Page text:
PA, U.S. not doing well on preventing premature births

    A new report from the March of Dimes gives Pennsylvania and the country a near failing grade when it comes to premature births. WHYY’s Tom MacDonald reports programs are in place to combat the problem.

    A new report from the March of Dimes gives Pennsylvania and the country a near failing grade when it comes to premature births. WHYY’s Tom MacDonald reports programs are in place to combat the problem.

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    Transcript:

    Pennsylvania matched the country’s overall grade of “D” when it comes to dealing with premature babies. Dr. Lorna Friedman of Cigna says there are several issues expectant mothers must deal with to prevent premature births.

    Friedman: “The dental issue in regards to having improved dental care, and improved periodontal care improves your outcomes, we know smoking is a risk factor, we know poor access to care is a risk factor.”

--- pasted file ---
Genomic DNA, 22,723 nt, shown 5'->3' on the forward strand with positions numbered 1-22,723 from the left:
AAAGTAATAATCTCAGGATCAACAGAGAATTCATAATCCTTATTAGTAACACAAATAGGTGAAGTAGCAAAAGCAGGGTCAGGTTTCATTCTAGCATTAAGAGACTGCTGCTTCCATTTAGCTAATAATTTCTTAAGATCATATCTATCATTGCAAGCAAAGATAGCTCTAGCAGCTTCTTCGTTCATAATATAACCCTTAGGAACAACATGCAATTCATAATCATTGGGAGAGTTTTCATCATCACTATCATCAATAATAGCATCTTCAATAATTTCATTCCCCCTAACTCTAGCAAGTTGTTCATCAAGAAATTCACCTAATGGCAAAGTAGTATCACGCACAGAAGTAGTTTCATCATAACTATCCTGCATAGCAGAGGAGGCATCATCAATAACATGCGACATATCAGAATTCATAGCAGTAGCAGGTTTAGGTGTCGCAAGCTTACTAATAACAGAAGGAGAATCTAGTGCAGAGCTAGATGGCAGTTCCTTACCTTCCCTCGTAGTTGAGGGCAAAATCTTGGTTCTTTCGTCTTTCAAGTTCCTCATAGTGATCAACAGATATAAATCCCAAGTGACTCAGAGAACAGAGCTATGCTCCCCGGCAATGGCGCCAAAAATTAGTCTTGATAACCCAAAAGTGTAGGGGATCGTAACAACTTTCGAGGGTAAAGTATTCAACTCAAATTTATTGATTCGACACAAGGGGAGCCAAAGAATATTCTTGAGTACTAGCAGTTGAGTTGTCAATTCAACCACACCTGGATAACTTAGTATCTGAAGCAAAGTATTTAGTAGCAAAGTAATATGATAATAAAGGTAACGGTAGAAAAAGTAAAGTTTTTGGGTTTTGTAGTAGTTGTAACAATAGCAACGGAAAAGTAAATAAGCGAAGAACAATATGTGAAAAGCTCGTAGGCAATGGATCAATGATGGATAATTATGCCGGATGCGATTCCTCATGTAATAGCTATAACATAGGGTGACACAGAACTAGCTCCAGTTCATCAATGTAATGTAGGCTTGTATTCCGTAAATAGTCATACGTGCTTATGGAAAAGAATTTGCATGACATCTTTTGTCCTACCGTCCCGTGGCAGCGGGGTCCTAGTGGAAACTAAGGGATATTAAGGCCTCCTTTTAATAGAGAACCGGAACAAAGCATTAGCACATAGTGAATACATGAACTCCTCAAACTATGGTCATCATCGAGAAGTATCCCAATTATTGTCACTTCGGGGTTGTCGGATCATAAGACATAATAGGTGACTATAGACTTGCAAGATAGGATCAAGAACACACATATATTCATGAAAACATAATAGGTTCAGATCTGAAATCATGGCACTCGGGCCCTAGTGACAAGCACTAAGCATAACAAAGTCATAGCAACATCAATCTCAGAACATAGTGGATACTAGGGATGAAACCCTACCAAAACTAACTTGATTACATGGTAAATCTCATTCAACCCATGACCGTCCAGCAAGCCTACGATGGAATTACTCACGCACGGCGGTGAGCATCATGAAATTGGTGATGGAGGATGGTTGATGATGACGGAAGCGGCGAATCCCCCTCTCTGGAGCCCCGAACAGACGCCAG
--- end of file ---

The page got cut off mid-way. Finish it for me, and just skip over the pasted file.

Melitta Jordan of the Pennsylvania Department of Health says women need to plan for their pregnancy.

    Jordan: “In addition to that is making sure that even prior to pregnancy, that they are getting not only good nutrition. Healthy lifestyle choices also will impact a good pre-natal and a good pregnancy outcome.”

    Michael Gillespie of the March of Dimes shares his own family's story with a premature birth.
    Michael Gillespie of the March of Dimes shares his own family's story with a premature birth.
    Michael Gillespie’s baby was four months early and weighed one and a half pounds at birth, he says there are programs to help mothers, but people don’t know about them.

    Gillespie: “And if the information is out there more, moms will know what to do. They will look for the signs. They will know where to go for help, and this D, next year, I think, can be a B.”

    The March of Dimes plans to work with the state to improve the grade next year.

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